Gender inequality is hampering effective trade
Gender inequality remains a global problem and although many strides are being made in levelling this disparity, sectors like the trade industry are still feeling its consequences. “We have come a long way since the 1960s, but much still needs to be done," explains Ms Carike Claassen of the Potchefstroom Campus’ School of Economics.
"I think that statements we have seen in the media over the course of the past year by high-profile people such as President Barack Obama and actor Patricia Arquette serves as a litmus test for how far we still have to go. In terms of how we approach gender inequality pertaining to issues such as the economy and trade, I would say that we are still very far. Mainstream economics tends to overlook these issues and the study of trade and gender specifically, for example, is quite new,” she adds.
This was again made clear at a recent United Nations Conference on Trade Development held at the North-West University’s (NWU) Potchefstroom Campus which was attended by delegates from 25 countries. The focus of the conference was on the role of gender inequality in the trade industry.
“We often neglect to think about the ways in which gender influences our economy,” says Claassen.
“Women everywhere have to contend with the so-called glass ceiling and the fact that the majority of household chores are still done by women, meaning that business women have to deal with big trade-offs in trying to juggle trade and families.
“Looking at developing countries more specifically, female traders face many obstacles with cultural norms, and taboos about what is appropriate for a woman being only one of them. Women in a country such as South Africa, which generally has quite liberal attitudes towards females, might not even begin to understand this, but in some cultures the most basic taboo, such as women not being ‘supposed’ to ride bicycles, can severely hamper female traders' access to transport. In many societies, women also are not as educated as men, and this of course negatively influences women's performance as traders and business people,” she continues.
According to her especially African traders face many an obstacle.
“There is also the fact that women tend to be more vulnerable to violence and sexual exploitation, with female traders at border crossings regularly experiencing sexual violence. A World Bank study published in 2013 showed that 54% of cross-border traders in the DRC, Uganda and Rwanda had been victims of threats and sexual harassment whilst 38% had experienced rude behaviour and verbal insults while an alarming 85% had been forced to pay bribes.
In short then, female traders face huge obstacles, which are often very complex in nature with various social factors influencing ability to trade,” says Claassen.
If a more favourable balance is to be achieved, there are number of steps to be taken to eradicate discrepancies between the sexes in industry.
“Personally, I am convinced that outdated cultural norms and attitudes towards women are at the heart of these discrepancies in industry. We need to change society's view of what men and women are ‘supposed’ to be doing, which of course is a very difficult and complex task. But even something as basic as getting men to do a fairer share of housework will have huge impacts on how women perform in industry.”
Claassen is convinced that these imbalances are severely inhibiting optimal trade practices between countries and industry sectors: “Gender inequality is ultimately a form of inefficiency. Think, for instance, of the impact that withholding education from females has on an economy. Here is a potential source of productivity and tax revenue, if we assume that more educated women are more employable. However, they are not allowed to develop further. This of course applies to trade as well. In many developing countries, which are reliant on agriculture, female food producers are not as productive as males, since they do not have equal access to resources. This means that gender inequality keeps potential female producers from producing, and agricultural exports will not be as large or productive as they could be if everyone had equal access to resources and opportunities.”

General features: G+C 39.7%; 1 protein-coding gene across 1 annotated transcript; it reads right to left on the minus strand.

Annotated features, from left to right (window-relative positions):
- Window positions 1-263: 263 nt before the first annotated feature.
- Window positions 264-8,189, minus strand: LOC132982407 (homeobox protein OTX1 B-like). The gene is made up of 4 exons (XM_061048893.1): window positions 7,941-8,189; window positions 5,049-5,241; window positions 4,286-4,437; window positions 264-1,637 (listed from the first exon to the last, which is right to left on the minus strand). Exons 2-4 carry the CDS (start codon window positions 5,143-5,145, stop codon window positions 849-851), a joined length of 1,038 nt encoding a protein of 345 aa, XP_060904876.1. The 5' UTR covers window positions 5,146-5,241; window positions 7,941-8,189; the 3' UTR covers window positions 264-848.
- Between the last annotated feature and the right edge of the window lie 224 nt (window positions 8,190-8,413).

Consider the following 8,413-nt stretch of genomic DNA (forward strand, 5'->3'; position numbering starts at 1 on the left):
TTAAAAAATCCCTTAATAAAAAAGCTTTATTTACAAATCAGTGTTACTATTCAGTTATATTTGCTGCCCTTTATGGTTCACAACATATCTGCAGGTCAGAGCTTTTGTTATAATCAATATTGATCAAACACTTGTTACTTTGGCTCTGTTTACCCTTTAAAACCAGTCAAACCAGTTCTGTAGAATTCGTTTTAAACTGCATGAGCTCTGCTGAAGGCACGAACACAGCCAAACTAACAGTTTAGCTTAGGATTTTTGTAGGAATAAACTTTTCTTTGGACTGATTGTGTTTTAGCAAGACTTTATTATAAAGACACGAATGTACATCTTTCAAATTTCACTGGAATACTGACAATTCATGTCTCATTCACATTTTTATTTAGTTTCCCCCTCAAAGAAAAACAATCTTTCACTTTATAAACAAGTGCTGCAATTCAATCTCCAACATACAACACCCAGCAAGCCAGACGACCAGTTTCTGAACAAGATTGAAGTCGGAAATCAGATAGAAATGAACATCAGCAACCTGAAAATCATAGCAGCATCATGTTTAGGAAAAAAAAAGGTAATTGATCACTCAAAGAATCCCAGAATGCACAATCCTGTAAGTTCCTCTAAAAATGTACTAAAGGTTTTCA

The last 15 years have shown that South Africa have improved in leaps and bounds in ensuring greater equality between the sexes. The UN's Gender Inequality Index (GIN) shows how equal (or unequal) societies are. This is an index which takes on a value from 0 to 1; with 0 representing perfect equality between the sexes and 1 representing perfect inequality. South Africa have a gender inequality index of 0,461, in 2000 it was 0,513. The most equal country in the world is Norway, with a GIN of 0,068. The global GIN is 0,450.
Sonja Grater of the Potchefstroom Campus’ School for Economics said: “I believe that providing more substantial assistance to small and medium sized enterprises in South Africa to help increase their trade across borders, will have definite spill-over effects in terms of economic advances but also for gender equality, especially for small women-owned enterprises. These women can be empowered by an increased presence in the international market.”
The delegates who attended the United Nations Conference on Trade Development held at the North-West University’s (NWU) Potchefstroom Campus were:
Seated (from left): Evengelista Mudzonga, Zibanani Kahaka, Dawit Desta, Simone Assah Kuete, Zarau Kibwe, Hellen Seshie-Nasser, Joseph Adu and Emmanuel Orkoh.
Standing (from left): Uchenna Efobi, Tume Molete, Marlise Styger, Lorainne Steenkamp, Wilma Viviers, Sonja Grater, David Zavaleta, Angela Kiconco, Diana Nabukalu, Patrice Ongono, Elizabeth Casabianca, Hema Ramnarain, Vlasta Macku, Christian Kamala Kaghoma, Harriet Karikari, Françoise Okah-Efogo, Yao Nukunu Golo, Nkareng Letsie, Tabitha Kiriti-Nganga, Anatole Goundan and Belmondo Tanankem.
Absent: Souleymane Ouedraogo, Anani Mensah